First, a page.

Exploring existential Vertigo with sculptor Paige Bradley


Figurative sculpture is one of the purest forms of art. Through bronze casted profiles, viewers glean so much about the human form. Each curve, line and expression is meticulously laboured over by sculptors. It’s indeed a laborious process, a physical release for the artist, as much as an emotional one. Sculpture is very closely associated with the public notion of art as it’s a form that has been around since the beginning of human enlightenment. Art is ever-evolving and sculpture has respectfully transcended the foundations built by Michelangelo and Rodin.

Contemporary sculpture is fluid; it’s expressive, acknowledging and embracing imperfection. One of the most well recognized contemporary sculptures of our time is Expansion by California born, London based artist Paige Bradley.

 

(Pagie Bradley)

(Pagie Bradley)

This image has resonated with many people as a symbol of feminine strength. Juxtaposed against the faint outline of the Brooklyn Bridge, it serves as a bit of peace, inside the concrete jungle.

Paige is a well rounded artist – she is a sculptor, illustrator and writer. She has given life to a number of striking pieces; her bronze  Surrender Containment was recently auctioned at Christies for over estimate. Each buyer leaves with a piece of Paige, as her spirit is so intertwined in her work.

For Paige, these sculptures are a loose figment of her current reality. She creates only from what she knows.

We visited Paige in her East London studio, and she shared with us her thoughts on making it as an artist, her piece Vertigo and the themes of mortality in her work.

 

“If I plan to fall back then I’m going to fall back, if I don’t plan to fall back and it’s not an option then I don’t need a fall back plan.”

– Paige Bradley

Meet Ali Graham – the creator of the 99 Problems blog

 

Chances are, if you’ve been on Tumblr the last few months, you’ve seen a certain rapper dealing with all of life’s conundrums, from a fear of flying (which garnered close to 19,000 reblogs) to poor twerk ethic. Readers of the 99 Problems blog have seen Jay Z face hilarious “day-to-day” problems, which include clever references to his songs, often going back to his earlier albums. Jay is joined by a roster of guest stars including: Beyonce, Rihanna, Kanye West, and even little Blue Ivy. In this video you’ll meet the very talented Ali Graham, who incorporated pop culture references, such as Breaking Bad, Titanic and Spiderman into the series. Ali mixes in these references amongst mundane everyday problems that lead you to believe that Jay Z  is just like us.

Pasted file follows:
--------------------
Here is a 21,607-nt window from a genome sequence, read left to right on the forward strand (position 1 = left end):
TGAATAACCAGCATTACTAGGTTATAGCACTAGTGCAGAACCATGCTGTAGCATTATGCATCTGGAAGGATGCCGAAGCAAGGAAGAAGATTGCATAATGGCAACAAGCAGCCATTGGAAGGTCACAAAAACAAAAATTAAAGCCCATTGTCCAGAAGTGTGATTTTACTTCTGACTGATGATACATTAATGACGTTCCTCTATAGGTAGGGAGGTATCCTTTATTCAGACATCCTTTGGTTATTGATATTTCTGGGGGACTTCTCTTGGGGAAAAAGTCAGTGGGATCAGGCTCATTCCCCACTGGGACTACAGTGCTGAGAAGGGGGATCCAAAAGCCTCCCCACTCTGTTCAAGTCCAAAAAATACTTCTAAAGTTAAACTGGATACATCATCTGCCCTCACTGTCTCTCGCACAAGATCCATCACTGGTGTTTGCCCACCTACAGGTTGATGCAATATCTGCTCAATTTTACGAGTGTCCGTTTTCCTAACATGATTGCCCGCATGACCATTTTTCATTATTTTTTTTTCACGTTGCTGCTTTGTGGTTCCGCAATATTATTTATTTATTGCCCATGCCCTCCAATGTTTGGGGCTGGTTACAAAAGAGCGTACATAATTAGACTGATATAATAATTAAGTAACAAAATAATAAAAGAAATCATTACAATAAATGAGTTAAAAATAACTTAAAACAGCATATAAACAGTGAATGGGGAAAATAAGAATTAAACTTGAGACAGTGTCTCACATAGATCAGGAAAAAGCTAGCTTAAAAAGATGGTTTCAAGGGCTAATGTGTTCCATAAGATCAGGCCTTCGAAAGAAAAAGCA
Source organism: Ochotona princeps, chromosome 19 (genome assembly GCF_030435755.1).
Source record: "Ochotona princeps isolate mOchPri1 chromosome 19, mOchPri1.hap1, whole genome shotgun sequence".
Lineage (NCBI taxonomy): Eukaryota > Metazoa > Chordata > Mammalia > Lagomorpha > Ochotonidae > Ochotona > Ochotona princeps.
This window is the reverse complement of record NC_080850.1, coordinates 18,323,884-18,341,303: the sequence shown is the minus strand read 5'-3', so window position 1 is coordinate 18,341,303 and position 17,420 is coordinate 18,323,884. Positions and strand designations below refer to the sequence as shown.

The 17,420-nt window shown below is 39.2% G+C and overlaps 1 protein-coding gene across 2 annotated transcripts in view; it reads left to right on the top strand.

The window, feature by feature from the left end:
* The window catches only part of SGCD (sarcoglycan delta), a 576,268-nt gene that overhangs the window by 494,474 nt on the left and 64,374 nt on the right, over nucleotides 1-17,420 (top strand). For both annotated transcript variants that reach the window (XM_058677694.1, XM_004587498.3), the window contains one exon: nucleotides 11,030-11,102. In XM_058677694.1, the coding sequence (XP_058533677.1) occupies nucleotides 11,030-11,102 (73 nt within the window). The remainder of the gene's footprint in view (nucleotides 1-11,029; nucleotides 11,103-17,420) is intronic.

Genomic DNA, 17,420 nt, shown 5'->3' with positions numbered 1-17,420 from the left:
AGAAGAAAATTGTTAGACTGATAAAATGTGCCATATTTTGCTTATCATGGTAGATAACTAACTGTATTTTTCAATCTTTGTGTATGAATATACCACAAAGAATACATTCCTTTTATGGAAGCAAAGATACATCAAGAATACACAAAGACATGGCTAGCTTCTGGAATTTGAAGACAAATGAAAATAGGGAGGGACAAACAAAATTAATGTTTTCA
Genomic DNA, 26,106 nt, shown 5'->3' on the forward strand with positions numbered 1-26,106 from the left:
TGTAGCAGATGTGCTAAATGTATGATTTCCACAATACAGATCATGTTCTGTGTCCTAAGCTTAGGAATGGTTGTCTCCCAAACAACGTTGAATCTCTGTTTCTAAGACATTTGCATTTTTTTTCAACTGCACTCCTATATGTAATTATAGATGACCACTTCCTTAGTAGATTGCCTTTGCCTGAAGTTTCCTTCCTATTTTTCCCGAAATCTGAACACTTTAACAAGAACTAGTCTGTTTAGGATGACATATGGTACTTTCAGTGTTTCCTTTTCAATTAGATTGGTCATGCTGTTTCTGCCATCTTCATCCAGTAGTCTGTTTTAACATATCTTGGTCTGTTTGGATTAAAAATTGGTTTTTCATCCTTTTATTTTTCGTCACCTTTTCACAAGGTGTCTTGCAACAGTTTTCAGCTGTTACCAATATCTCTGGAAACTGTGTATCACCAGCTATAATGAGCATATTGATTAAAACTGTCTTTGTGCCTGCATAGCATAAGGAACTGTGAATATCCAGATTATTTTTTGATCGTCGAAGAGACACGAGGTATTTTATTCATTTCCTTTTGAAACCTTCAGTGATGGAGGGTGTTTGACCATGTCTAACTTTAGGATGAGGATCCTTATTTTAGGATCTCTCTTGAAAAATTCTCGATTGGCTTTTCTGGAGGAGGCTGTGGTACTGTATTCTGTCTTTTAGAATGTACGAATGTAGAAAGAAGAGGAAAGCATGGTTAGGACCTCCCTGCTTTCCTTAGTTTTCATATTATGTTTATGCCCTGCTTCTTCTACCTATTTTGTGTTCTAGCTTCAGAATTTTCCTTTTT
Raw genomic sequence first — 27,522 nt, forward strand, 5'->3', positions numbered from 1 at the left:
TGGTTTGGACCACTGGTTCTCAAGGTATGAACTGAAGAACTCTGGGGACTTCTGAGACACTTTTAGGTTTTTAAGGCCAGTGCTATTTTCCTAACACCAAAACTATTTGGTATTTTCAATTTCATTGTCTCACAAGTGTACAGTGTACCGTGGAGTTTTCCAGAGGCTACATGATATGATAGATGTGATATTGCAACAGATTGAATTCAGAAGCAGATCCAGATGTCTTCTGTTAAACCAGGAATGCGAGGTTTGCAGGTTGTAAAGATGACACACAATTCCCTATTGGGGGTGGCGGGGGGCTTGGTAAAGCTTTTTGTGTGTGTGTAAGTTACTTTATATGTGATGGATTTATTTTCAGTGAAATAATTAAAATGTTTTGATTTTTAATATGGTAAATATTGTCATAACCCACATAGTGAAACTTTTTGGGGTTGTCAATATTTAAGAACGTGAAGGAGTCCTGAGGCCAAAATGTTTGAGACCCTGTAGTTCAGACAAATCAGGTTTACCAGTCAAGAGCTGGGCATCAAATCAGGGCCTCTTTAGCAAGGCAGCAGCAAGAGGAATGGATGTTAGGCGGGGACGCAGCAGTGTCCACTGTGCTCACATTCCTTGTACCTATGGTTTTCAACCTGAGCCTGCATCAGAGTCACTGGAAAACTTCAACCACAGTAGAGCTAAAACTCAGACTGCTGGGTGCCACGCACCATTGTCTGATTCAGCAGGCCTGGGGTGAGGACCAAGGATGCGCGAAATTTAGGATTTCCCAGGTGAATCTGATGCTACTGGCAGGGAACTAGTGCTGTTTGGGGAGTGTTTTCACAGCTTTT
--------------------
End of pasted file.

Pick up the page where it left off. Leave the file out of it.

His work is a clever exploration of pop culture, our idolization of musicians and the way we believe them to be superheroes. Ali humorously strips Jay Z down and humanizes him using his own wordplay. His process for creating these works can be laborious, if the idea for the day doesn’t jump to him immediately. Once he’s got the vision, the rest forms quite quickly.

We were there as he drew his problem for the day and it was very fun to watch it all happen from concept to creation. We sat down with him afterwards to discuss his idea for the blog, audience reception to it and whether or not Jay Z knows Ali is illustrating his problems.

It’s projects like these that are particularly exciting for us to be a part of because it shows how one artist has the ability to inspire many others.

Ali revealed the 99th problem recently, and has another series featuring Beyonce in the works, click here to go through the entire series and see how many of the references you can get.

 

I like the fact that you offer something simple, and people can read into it more